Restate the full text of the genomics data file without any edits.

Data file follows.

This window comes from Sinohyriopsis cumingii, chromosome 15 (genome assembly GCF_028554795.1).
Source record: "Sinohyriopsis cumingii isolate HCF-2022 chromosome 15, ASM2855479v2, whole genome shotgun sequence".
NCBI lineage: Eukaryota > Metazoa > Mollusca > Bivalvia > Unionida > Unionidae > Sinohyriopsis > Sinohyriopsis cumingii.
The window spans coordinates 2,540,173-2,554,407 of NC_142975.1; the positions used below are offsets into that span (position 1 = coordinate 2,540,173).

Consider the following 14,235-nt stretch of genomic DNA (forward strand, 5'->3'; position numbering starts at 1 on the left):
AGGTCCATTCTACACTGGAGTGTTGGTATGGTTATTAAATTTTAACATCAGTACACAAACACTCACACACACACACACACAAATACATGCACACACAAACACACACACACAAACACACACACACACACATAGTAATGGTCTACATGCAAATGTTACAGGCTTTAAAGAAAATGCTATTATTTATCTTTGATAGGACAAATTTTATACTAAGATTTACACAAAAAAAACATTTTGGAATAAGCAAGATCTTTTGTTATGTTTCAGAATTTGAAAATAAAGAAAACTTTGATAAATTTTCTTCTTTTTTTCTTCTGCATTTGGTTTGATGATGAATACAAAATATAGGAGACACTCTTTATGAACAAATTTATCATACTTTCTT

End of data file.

This window comes from Sinohyriopsis cumingii, chromosome 15 (genome assembly GCF_028554795.1).
Source record: "Sinohyriopsis cumingii isolate HCF-2022 chromosome 15, ASM2855479v2, whole genome shotgun sequence".
NCBI lineage: Eukaryota > Metazoa > Mollusca > Bivalvia > Unionida > Unionidae > Sinohyriopsis > Sinohyriopsis cumingii.
The window spans coordinates 2,540,173-2,554,407 of NC_142975.1; the positions used below are offsets into that span (position 1 = coordinate 2,540,173).

Consider the following 14,235-nt stretch of genomic DNA (forward strand, 5'->3'; position numbering starts at 1 on the left):
AGGTCCATTCTACACTGGAGTGTTGGTATGGTTATTAAATTTTAACATCAGTACACAAACACTCACACACACACACACACAAATACATGCACACACAAACACACACACACAAACACACACACACACACATAGTAATGGTCTACATGCAAATGTTACAGGCTTTAAAGAAAATGCTATTATTTATCTTTGATAGGACAAATTTTATACTAAGATTTACACAAAAAAAACATTTTGGAATAAGCAAGATCTTTTGTTATGTTTCAGAATTTGAAAATAAAGAAAACTTTGATAAATTTTCTTCTTTTTTTCTTCTGCATTTGGTTTGATGATGAATACAAAATATAGGAGACACTCTTTATGAACAAATTTATCATACTTTCTT